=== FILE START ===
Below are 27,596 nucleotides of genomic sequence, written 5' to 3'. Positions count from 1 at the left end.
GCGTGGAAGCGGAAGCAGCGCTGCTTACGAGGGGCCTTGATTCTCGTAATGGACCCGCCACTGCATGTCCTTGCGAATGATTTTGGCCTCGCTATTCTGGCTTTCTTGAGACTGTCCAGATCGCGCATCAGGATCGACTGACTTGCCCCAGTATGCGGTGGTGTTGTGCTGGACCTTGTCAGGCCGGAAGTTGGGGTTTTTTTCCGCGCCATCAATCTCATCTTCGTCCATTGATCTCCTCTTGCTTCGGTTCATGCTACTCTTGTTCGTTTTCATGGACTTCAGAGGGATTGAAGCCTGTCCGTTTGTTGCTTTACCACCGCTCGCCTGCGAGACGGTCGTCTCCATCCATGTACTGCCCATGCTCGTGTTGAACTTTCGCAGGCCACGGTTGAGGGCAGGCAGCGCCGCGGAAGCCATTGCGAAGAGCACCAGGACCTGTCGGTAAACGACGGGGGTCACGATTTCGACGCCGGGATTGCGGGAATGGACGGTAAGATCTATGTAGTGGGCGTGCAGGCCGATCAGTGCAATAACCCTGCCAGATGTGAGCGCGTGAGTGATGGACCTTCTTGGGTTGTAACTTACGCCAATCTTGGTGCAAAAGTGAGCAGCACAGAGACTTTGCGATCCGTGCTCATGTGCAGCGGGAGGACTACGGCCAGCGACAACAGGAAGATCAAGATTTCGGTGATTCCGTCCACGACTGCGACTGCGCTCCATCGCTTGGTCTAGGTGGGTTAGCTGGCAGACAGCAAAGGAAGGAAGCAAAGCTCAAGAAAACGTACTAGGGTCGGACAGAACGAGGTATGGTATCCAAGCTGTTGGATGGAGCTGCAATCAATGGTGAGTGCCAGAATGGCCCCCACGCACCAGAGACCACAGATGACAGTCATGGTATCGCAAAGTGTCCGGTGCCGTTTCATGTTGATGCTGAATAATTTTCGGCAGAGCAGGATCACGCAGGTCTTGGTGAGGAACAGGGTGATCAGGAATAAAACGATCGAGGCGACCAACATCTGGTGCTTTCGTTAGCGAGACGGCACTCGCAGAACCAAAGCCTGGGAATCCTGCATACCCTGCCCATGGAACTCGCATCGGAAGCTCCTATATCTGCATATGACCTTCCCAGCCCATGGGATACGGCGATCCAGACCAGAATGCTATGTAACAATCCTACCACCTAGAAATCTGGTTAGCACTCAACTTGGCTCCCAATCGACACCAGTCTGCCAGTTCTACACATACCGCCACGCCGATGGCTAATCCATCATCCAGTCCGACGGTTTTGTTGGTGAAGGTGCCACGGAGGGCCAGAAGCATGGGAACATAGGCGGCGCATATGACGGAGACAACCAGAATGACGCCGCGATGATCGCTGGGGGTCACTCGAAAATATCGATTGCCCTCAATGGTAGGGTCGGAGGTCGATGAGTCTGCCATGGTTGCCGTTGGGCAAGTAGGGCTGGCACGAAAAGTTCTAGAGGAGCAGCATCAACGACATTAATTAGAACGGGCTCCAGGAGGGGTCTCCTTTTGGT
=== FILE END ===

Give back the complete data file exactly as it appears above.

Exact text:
Below are 27,596 nucleotides of genomic sequence, written 5' to 3'. Positions count from 1 at the left end.
GCGTGGAAGCGGAAGCAGCGCTGCTTACGAGGGGCCTTGATTCTCGTAATGGACCCGCCACTGCATGTCCTTGCGAATGATTTTGGCCTCGCTATTCTGGCTTTCTTGAGACTGTCCAGATCGCGCATCAGGATCGACTGACTTGCCCCAGTATGCGGTGGTGTTGTGCTGGACCTTGTCAGGCCGGAAGTTGGGGTTTTTTTCCGCGCCATCAATCTCATCTTCGTCCATTGATCTCCTCTTGCTTCGGTTCATGCTACTCTTGTTCGTTTTCATGGACTTCAGAGGGATTGAAGCCTGTCCGTTTGTTGCTTTACCACCGCTCGCCTGCGAGACGGTCGTCTCCATCCATGTACTGCCCATGCTCGTGTTGAACTTTCGCAGGCCACGGTTGAGGGCAGGCAGCGCCGCGGAAGCCATTGCGAAGAGCACCAGGACCTGTCGGTAAACGACGGGGGTCACGATTTCGACGCCGGGATTGCGGGAATGGACGGTAAGATCTATGTAGTGGGCGTGCAGGCCGATCAGTGCAATAACCCTGCCAGATGTGAGCGCGTGAGTGATGGACCTTCTTGGGTTGTAACTTACGCCAATCTTGGTGCAAAAGTGAGCAGCACAGAGACTTTGCGATCCGTGCTCATGTGCAGCGGGAGGACTACGGCCAGCGACAACAGGAAGATCAAGATTTCGGTGATTCCGTCCACGACTGCGACTGCGCTCCATCGCTTGGTCTAGGTGGGTTAGCTGGCAGACAGCAAAGGAAGGAAGCAAAGCTCAAGAAAACGTACTAGGGTCGGACAGAACGAGGTATGGTATCCAAGCTGTTGGATGGAGCTGCAATCAATGGTGAGTGCCAGAATGGCCCCCACGCACCAGAGACCACAGATGACAGTCATGGTATCGCAAAGTGTCCGGTGCCGTTTCATGTTGATGCTGAATAATTTTCGGCAGAGCAGGATCACGCAGGTCTTGGTGAGGAACAGGGTGATCAGGAATAAAACGATCGAGGCGACCAACATCTGGTGCTTTCGTTAGCGAGACGGCACTCGCAGAACCAAAGCCTGGGAATCCTGCATACCCTGCCCATGGAACTCGCATCGGAAGCTCCTATATCTGCATATGACCTTCCCAGCCCATGGGATACGGCGATCCAGACCAGAATGCTATGTAACAATCCTACCACCTAGAAATCTGGTTAGCACTCAACTTGGCTCCCAATCGACACCAGTCTGCCAGTTCTACACATACCGCCACGCCGATGGCTAATCCATCATCCAGTCCGACGGTTTTGTTGGTGAAGGTGCCACGGAGGGCCAGAAGCATGGGAACATAGGCGGCGCATATGACGGAGACAACCAGAATGACGCCGCGATGATCGCTGGGGGTCACTCGAAAATATCGATTGCCCTCAATGGTAGGGTCGGAGGTCGATGAGTCTGCCATGGTTGCCGTTGGGCAAGTAGGGCTGGCACGAAAAGTTCTAGAGGAGCAGCATCAACGACATTAATTAGAACGGGCTCCAGGAGGGGTCTCCTTTTGGT